Innocent Bystander Pinot Noir 2010
Pinot Noir from Yarra Valley, Australia
Dark cocoa powder, poached cherries with hints of truffle oil, fresh tobacco, wet earth and dark red forest berries dance around the nose. On the palate, flavors of cherry compote are complemented by fresh bramble and a hint of tar and grilled meat that finish with a lingering twang of chalky tannin. The perfect match for chargrilled quail and rosemary, Peking duck pancakes, Beaufort cheese or bruschetta with olive tapenade and feta cheese.
International Wine Cellar - "Expressive aromas of red berries and spicecake, with a deeper note of cherry pit coming up with air. Juicy, open-knit red fruit flavors are given spine by tangy acidity and show good clarity. Nicely balanced, classic pinot, with good finishing cling and spicy persistence. This wine was fermented with 25% whole clusters and got "about 1% new oak," according to winemaker Steve Flamsteed. "
Australian Wine Companion - "A full (and longer than usual) tasting note for this wine will be included in an upcoming book by James Halliday titled '1001 Wines Under $20,' and will appear on the day of the release of the book, scheduled for 1 November 2011."
The Wine Advocate - "The 2010 Pinot Noir presents a pale to medium ruby-purple color and aromas of warm raspberries and kirsch with hints of tar, damp earth and grilled duck breast. The light to medium bodied palate is softly textured with light tannins possessing just enough berry fruit and earthy flavors plus a good backbone of crisp acid. The finish is medium-long."
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Innocent Bystander Winery
The idea behind Innocent Bystander is to produce great value, food friendly wines that are not your run of the mill varietal blends. Taking fruit from various sources in Central Victoria (in particular Sangiovese, Shiraz, Pinot Gris and Viognier) the team at Innocent Bystander is inspired to utilize and showcase the natural qualities of each region in their unique blends.
As a group of winemakers and viticulturalists who eschew the bland direction and market dominance increasingly exerted by the large corporate winemaking groups, the folks behind these wines see themselves as innocent bystanders. They remain accountable to their craft, not shareholders. View all Innocent Bystander Wines
About Yarra ValleyView a map of Yarra Valley wineries
A short drive from Melbourne, Yarra Valley is the oldest and most successful of Victoria's wine growing regions. The cool climate of the area makes it suitable for the popular varieties of Pinot Noir & Chardonnay. Shiraz is also grown here and produces elegant and restrained wines, showing a different side to Australian wine.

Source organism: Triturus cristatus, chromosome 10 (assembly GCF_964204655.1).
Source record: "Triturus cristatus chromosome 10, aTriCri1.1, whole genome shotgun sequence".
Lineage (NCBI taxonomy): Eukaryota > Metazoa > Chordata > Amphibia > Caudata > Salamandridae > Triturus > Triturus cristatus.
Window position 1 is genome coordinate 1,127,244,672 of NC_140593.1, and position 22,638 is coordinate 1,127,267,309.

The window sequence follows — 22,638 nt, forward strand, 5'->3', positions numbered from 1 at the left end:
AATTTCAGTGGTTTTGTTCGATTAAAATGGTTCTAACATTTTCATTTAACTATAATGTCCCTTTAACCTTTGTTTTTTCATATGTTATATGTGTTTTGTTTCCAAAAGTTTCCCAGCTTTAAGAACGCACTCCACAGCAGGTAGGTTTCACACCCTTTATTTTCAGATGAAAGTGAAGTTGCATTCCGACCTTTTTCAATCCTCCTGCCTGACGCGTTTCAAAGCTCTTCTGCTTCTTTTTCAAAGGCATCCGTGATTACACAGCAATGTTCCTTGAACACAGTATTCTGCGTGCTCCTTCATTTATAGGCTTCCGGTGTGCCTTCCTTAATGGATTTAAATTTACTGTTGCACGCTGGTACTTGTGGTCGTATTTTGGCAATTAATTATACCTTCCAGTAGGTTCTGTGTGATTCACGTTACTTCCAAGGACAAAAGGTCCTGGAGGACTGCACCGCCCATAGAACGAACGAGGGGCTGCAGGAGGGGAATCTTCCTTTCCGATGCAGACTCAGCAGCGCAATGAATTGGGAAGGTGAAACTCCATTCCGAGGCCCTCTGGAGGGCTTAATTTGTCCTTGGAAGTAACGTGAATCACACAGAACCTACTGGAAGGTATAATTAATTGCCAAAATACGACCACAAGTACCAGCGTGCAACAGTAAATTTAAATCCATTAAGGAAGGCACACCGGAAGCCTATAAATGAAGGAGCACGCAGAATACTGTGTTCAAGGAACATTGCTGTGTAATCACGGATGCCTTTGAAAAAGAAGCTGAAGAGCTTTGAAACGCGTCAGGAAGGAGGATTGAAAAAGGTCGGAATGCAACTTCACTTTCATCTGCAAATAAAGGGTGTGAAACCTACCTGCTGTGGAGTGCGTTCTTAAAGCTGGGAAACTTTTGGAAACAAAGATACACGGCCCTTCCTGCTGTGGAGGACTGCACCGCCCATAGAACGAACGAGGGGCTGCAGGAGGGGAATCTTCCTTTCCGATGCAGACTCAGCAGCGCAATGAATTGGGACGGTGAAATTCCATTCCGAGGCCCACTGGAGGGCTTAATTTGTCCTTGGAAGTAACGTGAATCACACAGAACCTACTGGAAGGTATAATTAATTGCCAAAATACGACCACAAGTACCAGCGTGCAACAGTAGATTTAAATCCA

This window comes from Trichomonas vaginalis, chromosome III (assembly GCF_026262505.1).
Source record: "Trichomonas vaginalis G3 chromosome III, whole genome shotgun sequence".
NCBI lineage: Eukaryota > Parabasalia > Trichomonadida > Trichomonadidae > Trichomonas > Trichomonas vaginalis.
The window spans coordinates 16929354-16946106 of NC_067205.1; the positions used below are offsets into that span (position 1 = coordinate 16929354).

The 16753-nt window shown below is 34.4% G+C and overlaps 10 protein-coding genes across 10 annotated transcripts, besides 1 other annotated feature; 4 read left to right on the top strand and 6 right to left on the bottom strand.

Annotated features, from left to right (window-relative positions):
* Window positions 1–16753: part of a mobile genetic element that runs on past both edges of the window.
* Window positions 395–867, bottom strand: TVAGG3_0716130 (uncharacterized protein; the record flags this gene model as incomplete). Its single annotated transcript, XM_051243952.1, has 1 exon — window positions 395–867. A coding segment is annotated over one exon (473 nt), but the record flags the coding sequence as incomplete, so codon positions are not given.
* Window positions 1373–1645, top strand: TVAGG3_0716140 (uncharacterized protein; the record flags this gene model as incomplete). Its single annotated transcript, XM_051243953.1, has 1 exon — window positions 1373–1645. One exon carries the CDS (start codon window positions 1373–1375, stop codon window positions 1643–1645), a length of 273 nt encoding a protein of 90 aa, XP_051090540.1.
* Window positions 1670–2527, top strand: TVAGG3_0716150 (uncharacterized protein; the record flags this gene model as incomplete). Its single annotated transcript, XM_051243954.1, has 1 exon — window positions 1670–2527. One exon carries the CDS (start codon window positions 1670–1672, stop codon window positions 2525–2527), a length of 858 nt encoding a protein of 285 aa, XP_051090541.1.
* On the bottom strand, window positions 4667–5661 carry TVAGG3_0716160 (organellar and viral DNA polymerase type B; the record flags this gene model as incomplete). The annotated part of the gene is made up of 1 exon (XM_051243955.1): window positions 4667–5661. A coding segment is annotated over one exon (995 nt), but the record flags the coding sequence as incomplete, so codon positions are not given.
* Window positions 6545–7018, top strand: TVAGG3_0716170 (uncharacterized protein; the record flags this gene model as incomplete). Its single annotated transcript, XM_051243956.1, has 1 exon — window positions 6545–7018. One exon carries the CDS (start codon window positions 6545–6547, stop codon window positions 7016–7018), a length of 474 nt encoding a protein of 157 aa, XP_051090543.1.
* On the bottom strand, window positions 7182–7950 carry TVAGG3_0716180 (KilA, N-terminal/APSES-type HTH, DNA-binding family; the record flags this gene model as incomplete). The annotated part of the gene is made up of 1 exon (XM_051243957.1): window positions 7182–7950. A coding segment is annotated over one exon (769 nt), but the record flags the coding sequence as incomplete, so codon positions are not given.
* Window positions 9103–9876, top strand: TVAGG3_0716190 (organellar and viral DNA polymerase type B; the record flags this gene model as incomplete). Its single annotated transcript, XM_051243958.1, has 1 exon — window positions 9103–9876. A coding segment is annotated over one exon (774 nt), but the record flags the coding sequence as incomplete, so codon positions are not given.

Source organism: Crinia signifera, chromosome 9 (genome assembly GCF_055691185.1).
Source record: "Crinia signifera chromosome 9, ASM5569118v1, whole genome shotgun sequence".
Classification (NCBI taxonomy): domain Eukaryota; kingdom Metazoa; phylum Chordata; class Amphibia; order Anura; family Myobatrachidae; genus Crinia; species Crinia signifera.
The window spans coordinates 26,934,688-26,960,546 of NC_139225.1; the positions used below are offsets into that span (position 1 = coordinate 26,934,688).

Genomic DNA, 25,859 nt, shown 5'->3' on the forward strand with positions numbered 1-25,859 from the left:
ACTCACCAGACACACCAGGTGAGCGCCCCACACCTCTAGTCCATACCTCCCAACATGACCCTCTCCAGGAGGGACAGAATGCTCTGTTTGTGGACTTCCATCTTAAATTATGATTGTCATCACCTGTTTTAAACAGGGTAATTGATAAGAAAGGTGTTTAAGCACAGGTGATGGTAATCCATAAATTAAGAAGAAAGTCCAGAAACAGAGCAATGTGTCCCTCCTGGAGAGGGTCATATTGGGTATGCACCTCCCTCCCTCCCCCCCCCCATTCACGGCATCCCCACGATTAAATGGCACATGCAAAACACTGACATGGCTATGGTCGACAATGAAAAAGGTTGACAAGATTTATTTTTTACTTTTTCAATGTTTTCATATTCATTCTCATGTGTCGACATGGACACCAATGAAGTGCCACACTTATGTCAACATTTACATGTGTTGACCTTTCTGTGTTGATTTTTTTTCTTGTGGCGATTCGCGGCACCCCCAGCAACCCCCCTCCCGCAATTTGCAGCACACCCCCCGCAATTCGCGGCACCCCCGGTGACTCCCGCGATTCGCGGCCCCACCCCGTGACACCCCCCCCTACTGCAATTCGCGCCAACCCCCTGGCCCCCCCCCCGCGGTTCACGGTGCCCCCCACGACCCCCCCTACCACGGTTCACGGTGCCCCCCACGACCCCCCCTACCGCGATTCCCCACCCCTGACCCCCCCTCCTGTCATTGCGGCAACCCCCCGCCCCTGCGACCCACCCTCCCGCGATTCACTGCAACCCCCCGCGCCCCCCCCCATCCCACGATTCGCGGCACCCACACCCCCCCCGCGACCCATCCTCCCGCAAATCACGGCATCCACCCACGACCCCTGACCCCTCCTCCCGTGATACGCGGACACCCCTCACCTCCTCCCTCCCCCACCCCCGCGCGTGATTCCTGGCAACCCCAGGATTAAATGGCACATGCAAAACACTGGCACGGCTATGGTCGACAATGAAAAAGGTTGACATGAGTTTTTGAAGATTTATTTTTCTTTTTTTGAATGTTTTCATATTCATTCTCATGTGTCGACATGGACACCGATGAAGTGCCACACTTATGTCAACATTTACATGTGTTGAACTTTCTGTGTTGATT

Notable FactsProducers of the Yarra Valley have hit their stride when it comes to Pinot Noir and Chardonnay. Instead of striving to make wine like Burgundy or California, winemakers are crafting a Yarra Valley style, letting the grapes and the soil do the talking. Getting better each year, Yarra Valley is a region to watch.
About AustraliaLike the United States, which is about the same size, Australia's winemaking regions are huddled into one or two pockets of the country. The state of South Australia, which produces about 60% of the country's wine, also has the most wineries and sub-regions, including McLaren Vale, Clare Valley, Coonawarra and Barossa Valley. New South Wales is home to the Hunter Valley, while the smaller, southern state of Victoria is best known for theYarra Valley. Head way west to the very large state of Western Australia and you'll find the tiny region of Margaret River at the southern tip.
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Alcohol By Volume GuideMost wine ranges from 10-16% alcohol by volume. Some varietals tend to have higher (for example Zinfandel and Cabernet Sauvignon) or lower alcohol levels (Pinot Noir and many white varietals), but there is always some variation from producer to producer. Some wine falls outside of this range, for instance Port weighs in closer to 20%, while Muscat and Riesling are usually a bit below 10%.
Wine Style Guide
Light & Fruity
- Red wines that are more fruit-forward and lighter in tannin and body.
Smooth & Supple
- Medium bodied reds that go down easy, with smooth tannins and supple fruit.
Earthy & Spicy
- Wines where earthy and/or spicy dominate the flavors – typically medium to full body.
Big & Bold
- Full bodied wines that have concentrated fruit and are higher in alcohol and/or tannins. Some need age.
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